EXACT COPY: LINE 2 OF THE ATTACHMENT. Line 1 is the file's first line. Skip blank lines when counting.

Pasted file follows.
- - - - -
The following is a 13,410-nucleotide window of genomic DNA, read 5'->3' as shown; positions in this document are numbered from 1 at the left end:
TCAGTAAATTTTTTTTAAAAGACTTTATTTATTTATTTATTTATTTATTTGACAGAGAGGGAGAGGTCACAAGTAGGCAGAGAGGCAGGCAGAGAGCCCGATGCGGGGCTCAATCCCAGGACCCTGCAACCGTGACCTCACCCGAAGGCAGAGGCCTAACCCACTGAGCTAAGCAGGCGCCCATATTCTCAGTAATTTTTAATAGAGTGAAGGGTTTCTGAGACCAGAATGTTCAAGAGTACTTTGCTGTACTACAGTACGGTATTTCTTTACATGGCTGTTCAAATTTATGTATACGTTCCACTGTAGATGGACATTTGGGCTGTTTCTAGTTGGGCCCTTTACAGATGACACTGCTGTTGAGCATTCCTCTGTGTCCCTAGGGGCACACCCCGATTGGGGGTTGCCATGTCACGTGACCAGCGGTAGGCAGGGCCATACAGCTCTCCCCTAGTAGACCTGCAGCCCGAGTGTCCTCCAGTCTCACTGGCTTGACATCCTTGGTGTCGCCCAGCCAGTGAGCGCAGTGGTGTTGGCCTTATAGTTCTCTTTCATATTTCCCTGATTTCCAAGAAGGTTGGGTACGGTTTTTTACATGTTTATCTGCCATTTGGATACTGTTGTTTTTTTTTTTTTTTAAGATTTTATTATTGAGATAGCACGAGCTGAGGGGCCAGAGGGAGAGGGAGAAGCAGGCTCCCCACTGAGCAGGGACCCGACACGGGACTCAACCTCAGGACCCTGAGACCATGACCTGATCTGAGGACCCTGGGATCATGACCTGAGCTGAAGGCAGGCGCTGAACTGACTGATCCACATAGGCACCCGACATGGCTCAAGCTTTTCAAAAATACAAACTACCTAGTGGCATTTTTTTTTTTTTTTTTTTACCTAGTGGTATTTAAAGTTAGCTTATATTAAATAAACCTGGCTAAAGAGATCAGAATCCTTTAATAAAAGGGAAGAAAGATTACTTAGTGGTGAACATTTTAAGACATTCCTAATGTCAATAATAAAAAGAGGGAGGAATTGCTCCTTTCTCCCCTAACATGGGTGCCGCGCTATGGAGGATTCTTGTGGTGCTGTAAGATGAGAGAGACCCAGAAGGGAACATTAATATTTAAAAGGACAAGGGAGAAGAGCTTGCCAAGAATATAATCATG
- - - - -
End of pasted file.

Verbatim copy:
TCAGTAAATTTTTTTTAAAAGACTTTATTTATTTATTTATTTATTTATTTGACAGAGAGGGAGAGGTCACAAGTAGGCAGAGAGGCAGGCAGAGAGCCCGATGCGGGGCTCAATCCCAGGACCCTGCAACCGTGACCTCACCCGAAGGCAGAGGCCTAACCCACTGAGCTAAGCAGGCGCCCATATTCTCAGTAATTTTTAATAGAGTGAAGGGTTTCTGAGACCAGAATGTTCAAGAGTACTTTGCTGTACTACAGTACGGTATTTCTTTACATGGCTGTTCAAATTTATGTATACGTTCCACTGTAGATGGACATTTGGGCTGTTTCTAGTTGGGCCCTTTACAGATGACACTGCTGTTGAGCATTCCTCTGTGTCCCTAGGGGCACACCCCGATTGGGGGTTGCCATGTCACGTGACCAGCGGTAGGCAGGGCCATACAGCTCTCCCCTAGTAGACCTGCAGCCCGAGTGTCCTCCAGTCTCACTGGCTTGACATCCTTGGTGTCGCCCAGCCAGTGAGCGCAGTGGTGTTGGCCTTATAGTTCTCTTTCATATTTCCCTGATTTCCAAGAAGGTTGGGTACGGTTTTTTACATGTTTATCTGCCATTTGGATACTGTTGTTTTTTTTTTTTTTTAAGATTTTATTATTGAGATAGCACGAGCTGAGGGGCCAGAGGGAGAGGGAGAAGCAGGCTCCCCACTGAGCAGGGACCCGACACGGGACTCAACCTCAGGACCCTGAGACCATGACCTGATCTGAGGACCCTGGGATCATGACCTGAGCTGAAGGCAGGCGCTGAACTGACTGATCCACATAGGCACCCGACATGGCTCAAGCTTTTCAAAAATACAAACTACCTAGTGGCATTTTTTTTTTTTTTTTTTTACCTAGTGGTATTTAAAGTTAGCTTATATTAAATAAACCTGGCTAAAGAGATCAGAATCCTTTAATAAAAGGGAAGAAAGATTACTTAGTGGTGAACATTTTAAGACATTCCTAATGTCAATAATAAAAAGAGGGAGGAATTGCTCCTTTCTCCCCTAACATGGGTGCCGCGCTATGGAGGATTCTTGTGGTGCTGTAAGATGAGAGAGACCCAGAAGGGAACATTAATATTTAAAAGGACAAGGGAGAAGAGCTTGCCAAGAATATAATCATG